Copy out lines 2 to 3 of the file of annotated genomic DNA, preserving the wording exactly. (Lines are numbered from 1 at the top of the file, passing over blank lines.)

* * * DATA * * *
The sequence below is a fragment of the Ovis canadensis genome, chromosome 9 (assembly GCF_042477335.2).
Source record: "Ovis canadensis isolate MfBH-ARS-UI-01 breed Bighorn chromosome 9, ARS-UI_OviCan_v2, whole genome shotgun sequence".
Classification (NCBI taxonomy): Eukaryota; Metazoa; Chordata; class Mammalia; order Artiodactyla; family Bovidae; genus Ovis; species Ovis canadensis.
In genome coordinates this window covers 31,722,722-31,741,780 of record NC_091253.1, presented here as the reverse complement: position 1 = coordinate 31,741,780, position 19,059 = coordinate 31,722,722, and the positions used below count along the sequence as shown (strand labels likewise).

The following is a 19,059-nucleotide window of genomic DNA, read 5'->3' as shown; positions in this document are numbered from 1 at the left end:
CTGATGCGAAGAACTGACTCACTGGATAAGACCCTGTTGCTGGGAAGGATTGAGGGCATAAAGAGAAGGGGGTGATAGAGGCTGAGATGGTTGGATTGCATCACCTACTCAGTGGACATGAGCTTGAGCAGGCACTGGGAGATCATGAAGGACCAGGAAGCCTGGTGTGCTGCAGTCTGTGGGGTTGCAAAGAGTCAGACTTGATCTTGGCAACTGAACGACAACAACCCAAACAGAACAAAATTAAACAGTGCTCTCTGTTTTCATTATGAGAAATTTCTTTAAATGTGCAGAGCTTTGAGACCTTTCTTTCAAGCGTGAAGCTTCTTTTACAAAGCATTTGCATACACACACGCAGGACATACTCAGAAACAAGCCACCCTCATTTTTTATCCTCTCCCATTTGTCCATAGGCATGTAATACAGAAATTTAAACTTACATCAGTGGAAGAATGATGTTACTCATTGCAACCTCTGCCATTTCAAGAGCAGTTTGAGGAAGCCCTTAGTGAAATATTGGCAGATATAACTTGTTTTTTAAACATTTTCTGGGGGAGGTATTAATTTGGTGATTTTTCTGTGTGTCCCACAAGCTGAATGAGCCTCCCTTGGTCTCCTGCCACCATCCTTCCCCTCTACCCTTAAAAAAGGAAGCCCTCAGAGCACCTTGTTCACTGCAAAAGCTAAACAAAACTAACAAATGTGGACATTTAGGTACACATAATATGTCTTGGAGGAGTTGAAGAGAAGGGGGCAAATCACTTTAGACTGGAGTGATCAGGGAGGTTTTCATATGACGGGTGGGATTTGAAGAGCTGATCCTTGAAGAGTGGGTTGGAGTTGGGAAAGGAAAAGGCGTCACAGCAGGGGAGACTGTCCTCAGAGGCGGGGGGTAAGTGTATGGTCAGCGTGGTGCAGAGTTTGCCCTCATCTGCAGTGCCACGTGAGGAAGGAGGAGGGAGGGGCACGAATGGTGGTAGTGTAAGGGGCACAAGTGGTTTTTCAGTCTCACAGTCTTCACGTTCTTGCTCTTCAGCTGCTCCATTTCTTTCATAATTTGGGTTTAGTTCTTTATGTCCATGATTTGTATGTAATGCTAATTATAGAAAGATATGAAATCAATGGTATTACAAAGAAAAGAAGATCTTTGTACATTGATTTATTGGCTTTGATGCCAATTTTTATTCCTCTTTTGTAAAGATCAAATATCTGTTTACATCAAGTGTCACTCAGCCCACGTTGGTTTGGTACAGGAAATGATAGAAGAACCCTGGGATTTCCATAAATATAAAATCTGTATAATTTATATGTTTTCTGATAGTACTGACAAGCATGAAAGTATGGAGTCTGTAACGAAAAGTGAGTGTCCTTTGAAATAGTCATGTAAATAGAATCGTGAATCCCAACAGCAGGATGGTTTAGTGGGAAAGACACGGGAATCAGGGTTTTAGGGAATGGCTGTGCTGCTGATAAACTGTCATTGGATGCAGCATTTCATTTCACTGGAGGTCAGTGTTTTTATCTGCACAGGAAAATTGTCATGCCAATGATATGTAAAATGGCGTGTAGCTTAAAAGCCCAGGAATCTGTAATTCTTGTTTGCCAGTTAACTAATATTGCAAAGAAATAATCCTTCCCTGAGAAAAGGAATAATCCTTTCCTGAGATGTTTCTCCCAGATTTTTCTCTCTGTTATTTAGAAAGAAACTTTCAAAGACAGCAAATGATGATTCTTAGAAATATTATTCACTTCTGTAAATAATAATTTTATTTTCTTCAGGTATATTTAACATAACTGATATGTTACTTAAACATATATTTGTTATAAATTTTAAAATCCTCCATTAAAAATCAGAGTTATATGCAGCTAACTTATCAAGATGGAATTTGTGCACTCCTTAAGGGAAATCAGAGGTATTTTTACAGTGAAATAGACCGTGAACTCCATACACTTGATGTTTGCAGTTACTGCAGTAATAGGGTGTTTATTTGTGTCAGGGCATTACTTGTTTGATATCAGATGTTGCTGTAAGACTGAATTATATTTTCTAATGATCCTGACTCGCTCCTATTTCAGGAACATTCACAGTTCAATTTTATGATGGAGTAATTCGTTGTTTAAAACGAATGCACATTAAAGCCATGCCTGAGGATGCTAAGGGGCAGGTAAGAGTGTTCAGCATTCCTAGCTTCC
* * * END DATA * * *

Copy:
Source record: "Ovis canadensis isolate MfBH-ARS-UI-01 breed Bighorn chromosome 9, ARS-UI_OviCan_v2, whole genome shotgun sequence".
Classification (NCBI taxonomy): Eukaryota; Metazoa; Chordata; class Mammalia; order Artiodactyla; family Bovidae; genus Ovis; species Ovis canadensis.